"The past is never fully gone. It is absorbed into the present and the future. It stays to shape what we are and what we do."
Sir William Deane, Governor-General of Australia, Inaugural Vincent Lingiari Memorial Lecture, August 1996.

Things that go "Whoosh"

Victorian Fire Ignition Equipment for Forest Use

Unless otherwise indicated the photos on this page and the descriptions have come from Barry Marsden.

Although published this article needs some more work.

Forest fire management in Victoria has relied heavily on the ability to ignite fires quickly and easily for a range of reasons.

  • Backburning, and burning out of unburnt areas inside fire control lines
  • Regeneration burning in native forests after harvesting
  • Fuel reduction burning in native forests
  • Historically, clearing of native forest areas for softwood plantation establishment
  • Historically, removal of pine slash after rotation age felling

This article is about the equipment used to achieve ground ignition. See also: Aerial Ignition.

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Hand held Blowtorch Flame Gun - 1950s

Provides a concentrated heat source (1000 deg C) for the removal of ground fuels and/or Stump and windrow ignition.

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Sheen Handheld Blowtorch Flame Gun - 1970s

Provides a concentrated heat source (1090 deg C) for the removal of ground fuels and/or stump and windrow ignition.

 
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Rega Backpack Flame thrower - 1960s

Vessel capacity 13.6 litres. For back burning operations where more fire is required to ignite ground fuels.

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Versions of Handheld Ignition Tools - 1950’s

Ignition is provided by fire dripping from a burning wick attached to outlet wand onto ground litter. Allows fire crews to ignite a slow burning controlled backburn.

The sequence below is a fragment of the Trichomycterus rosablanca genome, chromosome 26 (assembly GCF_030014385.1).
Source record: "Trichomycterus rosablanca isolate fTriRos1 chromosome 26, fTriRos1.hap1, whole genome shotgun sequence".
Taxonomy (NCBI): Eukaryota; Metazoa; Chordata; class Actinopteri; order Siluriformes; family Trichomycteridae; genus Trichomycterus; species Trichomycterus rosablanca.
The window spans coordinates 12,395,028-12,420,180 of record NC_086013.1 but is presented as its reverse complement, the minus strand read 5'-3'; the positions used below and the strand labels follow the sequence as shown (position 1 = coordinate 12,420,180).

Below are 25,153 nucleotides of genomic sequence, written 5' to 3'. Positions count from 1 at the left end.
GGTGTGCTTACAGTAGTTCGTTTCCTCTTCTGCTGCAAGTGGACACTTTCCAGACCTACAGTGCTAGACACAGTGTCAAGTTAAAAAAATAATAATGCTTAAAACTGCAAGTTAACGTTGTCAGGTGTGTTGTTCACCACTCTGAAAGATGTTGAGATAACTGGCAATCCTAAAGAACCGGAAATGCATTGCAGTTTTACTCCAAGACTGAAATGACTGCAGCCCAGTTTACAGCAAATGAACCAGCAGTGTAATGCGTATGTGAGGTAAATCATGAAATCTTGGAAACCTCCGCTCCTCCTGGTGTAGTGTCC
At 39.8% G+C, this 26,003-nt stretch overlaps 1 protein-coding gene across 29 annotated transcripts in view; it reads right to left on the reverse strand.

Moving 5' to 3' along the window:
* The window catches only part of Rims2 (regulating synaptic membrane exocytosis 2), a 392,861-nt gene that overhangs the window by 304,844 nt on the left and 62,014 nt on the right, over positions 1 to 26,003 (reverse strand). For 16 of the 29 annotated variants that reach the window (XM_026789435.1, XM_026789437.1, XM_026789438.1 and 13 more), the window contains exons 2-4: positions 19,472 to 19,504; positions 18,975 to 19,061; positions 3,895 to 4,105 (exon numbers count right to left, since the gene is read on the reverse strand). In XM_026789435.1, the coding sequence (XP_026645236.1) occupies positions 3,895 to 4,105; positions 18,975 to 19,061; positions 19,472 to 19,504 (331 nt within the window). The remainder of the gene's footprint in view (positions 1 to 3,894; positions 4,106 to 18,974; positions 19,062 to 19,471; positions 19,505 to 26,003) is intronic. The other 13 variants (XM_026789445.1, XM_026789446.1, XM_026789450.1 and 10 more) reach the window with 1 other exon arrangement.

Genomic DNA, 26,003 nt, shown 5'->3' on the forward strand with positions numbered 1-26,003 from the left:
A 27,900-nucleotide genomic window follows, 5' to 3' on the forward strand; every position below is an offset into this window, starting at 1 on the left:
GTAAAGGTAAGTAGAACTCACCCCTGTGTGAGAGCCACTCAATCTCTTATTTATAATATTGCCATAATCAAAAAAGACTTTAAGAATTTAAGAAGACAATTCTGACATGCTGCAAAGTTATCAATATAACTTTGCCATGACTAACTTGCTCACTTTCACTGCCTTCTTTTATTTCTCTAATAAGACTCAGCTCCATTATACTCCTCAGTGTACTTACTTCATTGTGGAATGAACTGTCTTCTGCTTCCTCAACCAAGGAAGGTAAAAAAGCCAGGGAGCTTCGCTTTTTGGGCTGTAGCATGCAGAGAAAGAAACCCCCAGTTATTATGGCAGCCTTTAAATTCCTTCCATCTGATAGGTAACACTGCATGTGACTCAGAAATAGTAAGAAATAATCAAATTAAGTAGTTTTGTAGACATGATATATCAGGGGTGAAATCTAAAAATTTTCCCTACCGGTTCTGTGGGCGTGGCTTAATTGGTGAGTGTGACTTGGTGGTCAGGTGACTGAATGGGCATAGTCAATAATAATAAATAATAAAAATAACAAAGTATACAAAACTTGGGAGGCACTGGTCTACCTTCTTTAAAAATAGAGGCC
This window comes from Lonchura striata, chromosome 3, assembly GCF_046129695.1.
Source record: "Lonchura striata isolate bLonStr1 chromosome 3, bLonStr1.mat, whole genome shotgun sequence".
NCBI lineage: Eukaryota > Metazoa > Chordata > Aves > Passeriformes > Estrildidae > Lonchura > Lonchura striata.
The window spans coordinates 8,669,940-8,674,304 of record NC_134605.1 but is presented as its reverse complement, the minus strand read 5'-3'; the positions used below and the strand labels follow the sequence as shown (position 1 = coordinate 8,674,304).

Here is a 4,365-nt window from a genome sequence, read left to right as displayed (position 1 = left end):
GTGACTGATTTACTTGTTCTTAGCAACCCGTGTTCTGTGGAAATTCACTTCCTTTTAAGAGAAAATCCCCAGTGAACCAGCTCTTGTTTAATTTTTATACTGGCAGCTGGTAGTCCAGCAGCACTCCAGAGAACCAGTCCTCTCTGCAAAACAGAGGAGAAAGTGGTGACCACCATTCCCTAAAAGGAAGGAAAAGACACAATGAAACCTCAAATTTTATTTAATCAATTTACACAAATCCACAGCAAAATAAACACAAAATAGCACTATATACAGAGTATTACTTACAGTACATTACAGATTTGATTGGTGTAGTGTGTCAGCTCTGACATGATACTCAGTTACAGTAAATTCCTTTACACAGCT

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Gof (Gun Operated Flamer) Rifle. 1960s-1970s

The first device developed to allow ignition at a distance inside the control line.

 

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Traditional Drip Torch

Being used here for fuel reduction burning. (Source: W Worrell)

 

A Self Propelled Incendiary Flare (SPIF)

... consists of a cardboard tube containing six flares projected by a fireworks action,for the ignition of forest fuels in areas of easily accessible on foot. Discharge distance 75 to 100 metres.

 

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SPIF in use 2011

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SPIF Storage

 
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Handheld Incendiary Capsule Launcher - 1989

With a discharge distance of 75 to 100 metres the launcher is used to safely construct a backburn from a control line.

 
 
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Vehicle Mounted Flame Thrower - 2010

(160 L Gel fuel tank capacity) - Used in backburning operations where a long fire edge can be achieved in short time. A gel fuel flame is much better in adhering to both ground and vertical fuels and provides a greater heat source.